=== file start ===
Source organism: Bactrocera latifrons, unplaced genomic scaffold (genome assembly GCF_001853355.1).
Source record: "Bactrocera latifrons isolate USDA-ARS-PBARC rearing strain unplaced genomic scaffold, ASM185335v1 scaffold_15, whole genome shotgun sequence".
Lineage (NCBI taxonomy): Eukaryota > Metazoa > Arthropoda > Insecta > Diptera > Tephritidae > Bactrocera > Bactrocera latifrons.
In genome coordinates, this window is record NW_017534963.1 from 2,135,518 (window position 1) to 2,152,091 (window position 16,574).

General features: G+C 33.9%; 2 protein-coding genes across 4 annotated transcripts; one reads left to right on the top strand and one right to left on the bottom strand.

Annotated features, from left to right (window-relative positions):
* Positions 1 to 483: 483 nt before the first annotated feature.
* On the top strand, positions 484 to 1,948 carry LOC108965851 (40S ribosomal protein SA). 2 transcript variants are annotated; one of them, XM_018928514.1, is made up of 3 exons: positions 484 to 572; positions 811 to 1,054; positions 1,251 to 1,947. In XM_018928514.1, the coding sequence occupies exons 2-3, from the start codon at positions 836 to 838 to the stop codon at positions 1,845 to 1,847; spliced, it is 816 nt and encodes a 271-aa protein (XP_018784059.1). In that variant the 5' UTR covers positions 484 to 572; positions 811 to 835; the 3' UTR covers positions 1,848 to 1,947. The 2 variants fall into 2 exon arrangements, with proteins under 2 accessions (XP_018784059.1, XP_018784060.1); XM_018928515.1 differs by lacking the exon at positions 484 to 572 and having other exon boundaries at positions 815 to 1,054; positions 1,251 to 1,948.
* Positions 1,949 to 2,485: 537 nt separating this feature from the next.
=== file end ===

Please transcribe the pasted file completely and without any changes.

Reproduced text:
Source organism: Bactrocera latifrons, unplaced genomic scaffold (genome assembly GCF_001853355.1).
Source record: "Bactrocera latifrons isolate USDA-ARS-PBARC rearing strain unplaced genomic scaffold, ASM185335v1 scaffold_15, whole genome shotgun sequence".
Lineage (NCBI taxonomy): Eukaryota > Metazoa > Arthropoda > Insecta > Diptera > Tephritidae > Bactrocera > Bactrocera latifrons.
In genome coordinates, this window is record NW_017534963.1 from 2,135,518 (window position 1) to 2,152,091 (window position 16,574).

General features: G+C 33.9%; 2 protein-coding genes across 4 annotated transcripts; one reads left to right on the top strand and one right to left on the bottom strand.

Annotated features, from left to right (window-relative positions):
* Positions 1 to 483: 483 nt before the first annotated feature.
* On the top strand, positions 484 to 1,948 carry LOC108965851 (40S ribosomal protein SA). 2 transcript variants are annotated; one of them, XM_018928514.1, is made up of 3 exons: positions 484 to 572; positions 811 to 1,054; positions 1,251 to 1,947. In XM_018928514.1, the coding sequence occupies exons 2-3, from the start codon at positions 836 to 838 to the stop codon at positions 1,845 to 1,847; spliced, it is 816 nt and encodes a 271-aa protein (XP_018784059.1). In that variant the 5' UTR covers positions 484 to 572; positions 811 to 835; the 3' UTR covers positions 1,848 to 1,947. The 2 variants fall into 2 exon arrangements, with proteins under 2 accessions (XP_018784059.1, XP_018784060.1); XM_018928515.1 differs by lacking the exon at positions 484 to 572 and having other exon boundaries at positions 815 to 1,054; positions 1,251 to 1,948.
* Positions 1,949 to 2,485: 537 nt separating this feature from the next.